How to Beat Micro Glitching and Prevent Losing Customers

Hal Conick
Marketing News
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Key Takeaways

​What? Micro glitches can cause immense frustration for customers on a brand’s website without companies knowing until it’s too late.

So what? Micro glitches put $300 billion of future e-commerce sales at risk.

Now what? Companies can prevent micro glitches by closely monitoring customer activity and investigating sharp drops or spikes in traffic. ​​

​Jan. 24, 2018

Micro glitches go undetected until it’s too late, leaving potential customers frustrated and sales abandoned. How can companies fix micro glitches?


When web pages go down or loading time increases, customers get frustrated. After all, they’re trying to give the company money—why should they be hampered in the process? 

Micro glitches are a common problem for e-commerce companies, especially during the holidays. These glitches can go unseen until they’ve already sapped the business of thousands of dollars. Customers—perhaps frustrated by an inability to check out or a page error that leaves them unable to read about an item they’re interested in purchasing—often take their business elsewhere when a micro glitch hits. 

Ira Cohen, co-founder and chief data scientist at Anodot, says companies are affected by these micro glitches across the year. “Even the giant Amazon is not immune to glitches,” Cohen says, but adds that during Black Friday and Cyber Monday, each glitch can cost closer to $250,000 per incident.

During the holidays, Cohen says some companies will use Black Friday and Cyber Monday “situation rooms” to stamp out the negative effects of micro glitches.

“Situation rooms are designed to closely monitor operations and handle problems as soon as they arise,” Cohen says. “Often a situation room, for a specific date or in general, has dozens of dashboards and it is hard to know where to look. The purpose is to identify and remediate any problems that happen as quickly as possible.”

How can companies make their websites glitch-proof and facilitate customer purchases? Marketing News spoke with Cohen to find out.

Q: How many micro glitches occur each year on average? How much do they cost companies? 

A: Glitches happen all the time; that’s why they get treated like the weather, as something inevitable, but they can be prevented. Our customers have told us that every incident that negatively impacts sales during regular shopping days typically costs around $40,000 in lost revenues, but this is highly dependent on the type of e-commerce provider, what they are selling and to whom they’re selling it. Recently, the 2017 Customer Rage Study​ found that 62 million families experienced at least one shopping glitch in the past 12 months, leading to frustration and anger and putting more than $300 billion of future sales at risk.

Q: What are some common ways micro glitches occur?

A: Incorrect pricing, online service outages due to sudden spikes in website traffic and products being incorrectly priced or incorrectly coded for checkout are all common micro glitches.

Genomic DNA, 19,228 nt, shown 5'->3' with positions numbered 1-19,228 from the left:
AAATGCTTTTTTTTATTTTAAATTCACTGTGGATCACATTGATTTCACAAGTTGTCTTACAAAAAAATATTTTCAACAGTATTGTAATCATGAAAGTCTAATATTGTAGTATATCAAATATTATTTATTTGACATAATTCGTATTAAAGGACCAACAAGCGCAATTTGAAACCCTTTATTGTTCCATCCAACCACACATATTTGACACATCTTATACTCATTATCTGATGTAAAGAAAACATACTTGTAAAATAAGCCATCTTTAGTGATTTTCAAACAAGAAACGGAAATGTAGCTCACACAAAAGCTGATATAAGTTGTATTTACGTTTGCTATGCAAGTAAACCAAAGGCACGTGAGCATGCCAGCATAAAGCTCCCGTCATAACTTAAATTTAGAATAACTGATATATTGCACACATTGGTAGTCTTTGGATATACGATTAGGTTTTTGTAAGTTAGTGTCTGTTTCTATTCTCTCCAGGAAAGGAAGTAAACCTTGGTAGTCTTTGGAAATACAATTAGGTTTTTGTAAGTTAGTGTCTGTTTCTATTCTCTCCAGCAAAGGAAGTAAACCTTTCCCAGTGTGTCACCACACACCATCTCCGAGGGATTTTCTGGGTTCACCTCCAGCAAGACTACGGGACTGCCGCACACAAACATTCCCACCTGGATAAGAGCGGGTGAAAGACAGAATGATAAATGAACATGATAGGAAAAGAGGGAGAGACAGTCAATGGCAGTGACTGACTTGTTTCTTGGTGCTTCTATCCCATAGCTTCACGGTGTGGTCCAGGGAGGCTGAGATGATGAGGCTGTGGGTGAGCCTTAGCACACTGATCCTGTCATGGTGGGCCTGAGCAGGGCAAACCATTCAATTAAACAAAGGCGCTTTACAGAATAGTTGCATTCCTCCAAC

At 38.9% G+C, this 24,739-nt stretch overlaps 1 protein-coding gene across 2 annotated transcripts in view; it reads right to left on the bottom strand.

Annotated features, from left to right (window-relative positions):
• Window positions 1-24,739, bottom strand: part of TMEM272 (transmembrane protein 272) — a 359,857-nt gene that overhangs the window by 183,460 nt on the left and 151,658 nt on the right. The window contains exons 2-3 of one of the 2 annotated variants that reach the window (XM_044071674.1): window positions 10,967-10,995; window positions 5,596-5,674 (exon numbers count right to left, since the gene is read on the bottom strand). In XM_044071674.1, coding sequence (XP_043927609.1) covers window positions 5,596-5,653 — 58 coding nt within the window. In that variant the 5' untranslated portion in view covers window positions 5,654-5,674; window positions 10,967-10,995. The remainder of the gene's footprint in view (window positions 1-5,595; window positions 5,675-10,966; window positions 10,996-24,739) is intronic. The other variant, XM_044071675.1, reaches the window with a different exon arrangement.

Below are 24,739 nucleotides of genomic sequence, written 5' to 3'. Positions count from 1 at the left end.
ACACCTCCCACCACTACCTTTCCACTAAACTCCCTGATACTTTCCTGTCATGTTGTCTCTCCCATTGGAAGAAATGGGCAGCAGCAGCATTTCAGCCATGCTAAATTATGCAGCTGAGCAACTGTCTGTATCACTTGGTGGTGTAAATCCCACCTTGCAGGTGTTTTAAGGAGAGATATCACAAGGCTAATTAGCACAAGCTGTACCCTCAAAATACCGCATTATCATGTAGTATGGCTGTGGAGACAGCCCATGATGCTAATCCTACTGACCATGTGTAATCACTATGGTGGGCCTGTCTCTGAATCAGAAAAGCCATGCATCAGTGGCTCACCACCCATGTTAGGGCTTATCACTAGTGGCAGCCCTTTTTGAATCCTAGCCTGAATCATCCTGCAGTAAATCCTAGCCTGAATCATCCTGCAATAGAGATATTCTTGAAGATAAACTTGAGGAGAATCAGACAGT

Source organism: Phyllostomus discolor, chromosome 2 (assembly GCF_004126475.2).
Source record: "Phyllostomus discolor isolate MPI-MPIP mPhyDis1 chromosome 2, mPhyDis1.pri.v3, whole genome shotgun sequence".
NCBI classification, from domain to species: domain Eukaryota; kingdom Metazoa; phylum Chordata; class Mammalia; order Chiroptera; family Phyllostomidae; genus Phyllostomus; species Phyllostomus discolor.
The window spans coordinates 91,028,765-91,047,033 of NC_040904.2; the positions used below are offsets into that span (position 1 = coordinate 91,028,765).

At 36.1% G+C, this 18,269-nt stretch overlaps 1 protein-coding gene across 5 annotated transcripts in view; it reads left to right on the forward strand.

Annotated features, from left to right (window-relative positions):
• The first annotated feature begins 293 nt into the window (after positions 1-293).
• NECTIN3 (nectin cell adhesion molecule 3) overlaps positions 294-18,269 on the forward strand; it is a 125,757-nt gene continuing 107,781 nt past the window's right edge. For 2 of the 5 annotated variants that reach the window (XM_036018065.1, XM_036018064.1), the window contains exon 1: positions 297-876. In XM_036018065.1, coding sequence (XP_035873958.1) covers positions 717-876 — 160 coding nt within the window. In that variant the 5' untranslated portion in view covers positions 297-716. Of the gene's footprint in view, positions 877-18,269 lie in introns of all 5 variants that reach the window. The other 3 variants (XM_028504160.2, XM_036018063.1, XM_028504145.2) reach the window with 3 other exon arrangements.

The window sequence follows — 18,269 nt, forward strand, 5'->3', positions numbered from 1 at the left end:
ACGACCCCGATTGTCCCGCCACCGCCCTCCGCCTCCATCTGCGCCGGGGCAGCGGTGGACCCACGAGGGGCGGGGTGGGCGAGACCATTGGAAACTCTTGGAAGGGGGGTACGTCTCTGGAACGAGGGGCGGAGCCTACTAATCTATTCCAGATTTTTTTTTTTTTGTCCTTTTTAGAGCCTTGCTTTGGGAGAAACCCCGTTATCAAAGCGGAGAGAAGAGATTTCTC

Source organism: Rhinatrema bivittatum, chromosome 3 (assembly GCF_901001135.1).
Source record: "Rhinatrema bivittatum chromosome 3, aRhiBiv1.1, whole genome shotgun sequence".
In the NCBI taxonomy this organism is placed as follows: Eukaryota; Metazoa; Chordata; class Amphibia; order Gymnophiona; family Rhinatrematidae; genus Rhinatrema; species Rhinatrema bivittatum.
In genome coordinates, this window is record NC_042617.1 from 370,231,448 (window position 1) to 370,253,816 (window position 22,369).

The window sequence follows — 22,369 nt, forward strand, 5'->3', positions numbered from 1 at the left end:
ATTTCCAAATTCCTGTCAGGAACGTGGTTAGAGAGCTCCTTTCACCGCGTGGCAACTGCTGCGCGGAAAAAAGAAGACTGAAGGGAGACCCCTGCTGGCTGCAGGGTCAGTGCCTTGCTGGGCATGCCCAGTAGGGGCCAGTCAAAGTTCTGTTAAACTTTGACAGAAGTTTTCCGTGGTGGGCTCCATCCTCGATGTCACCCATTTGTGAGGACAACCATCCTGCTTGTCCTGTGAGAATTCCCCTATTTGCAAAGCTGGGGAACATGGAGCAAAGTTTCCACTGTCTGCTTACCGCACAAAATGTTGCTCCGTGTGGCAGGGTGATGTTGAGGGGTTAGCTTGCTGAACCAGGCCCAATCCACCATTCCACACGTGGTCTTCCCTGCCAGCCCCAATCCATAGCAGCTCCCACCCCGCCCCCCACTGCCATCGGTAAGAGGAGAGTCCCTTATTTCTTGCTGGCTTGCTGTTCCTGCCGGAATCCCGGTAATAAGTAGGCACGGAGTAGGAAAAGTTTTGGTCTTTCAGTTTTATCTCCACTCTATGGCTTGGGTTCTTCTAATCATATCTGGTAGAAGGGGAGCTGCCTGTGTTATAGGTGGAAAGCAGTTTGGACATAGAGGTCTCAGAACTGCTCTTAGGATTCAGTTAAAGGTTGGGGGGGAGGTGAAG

Q: Do these micro glitches tend to have a greater effect on larger or smaller companies?

A: Every online company of every size can be susceptible to micro glitches. However, the larger the company and the larger its customer base, the more granular KPIs need to be tracked. For example, a small company that sells one product in one location can easily track that using a dashboard, but a company with 10 products in 10 locations that needs to track seven different operating systems already has 700 (10 x 10 x 7) specific metrics that need to be tracked. And, of course, the numbers go up from there. Big Data is prone to more glitches and needs artificial intelligence rather than traditional, manual tools to keep track of it all.

Q: What can companies do to prevent micro glitches from affecting sales? Is there a way to make websites glitch-proof?

A: To beat micro glitches, online retailers need to learn to identify and rectify them in real time. This involves sifting through the massive amount of data that drives decision-making and finding revenue-siphoning micro glitches before they happen. 

First, it’s important to track exactly what customers are doing on your website or in your app, including pages, page elements or products that show sudden drops or spikes in traffic. Second, monitor third-party data, including competitor advertising data, weather data, social media data, fraud detection and security data, as well as any other data from third-party sources that may dramatically affect your business. Third, make sure to monitor a combination of in-store and online data. Finally, integrate DevOps and IT with your business data to find the root cause of the glitch.  

Q: What’s a first easy step companies can take to preventing micro glitches?

A: The first step is to prepare web site infrastructure well in advance, tweak code and review customer paths to purchase. It’s often too much to monitor using traditional dashboards and alerts, so some machine learning or AI will be necessary.  

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Author Bio:

Hal Conick
Hal Conick is a staff writer for the AMA’s magazines and e-newsletters. He can be reached at or on Twitter at @HalConick.
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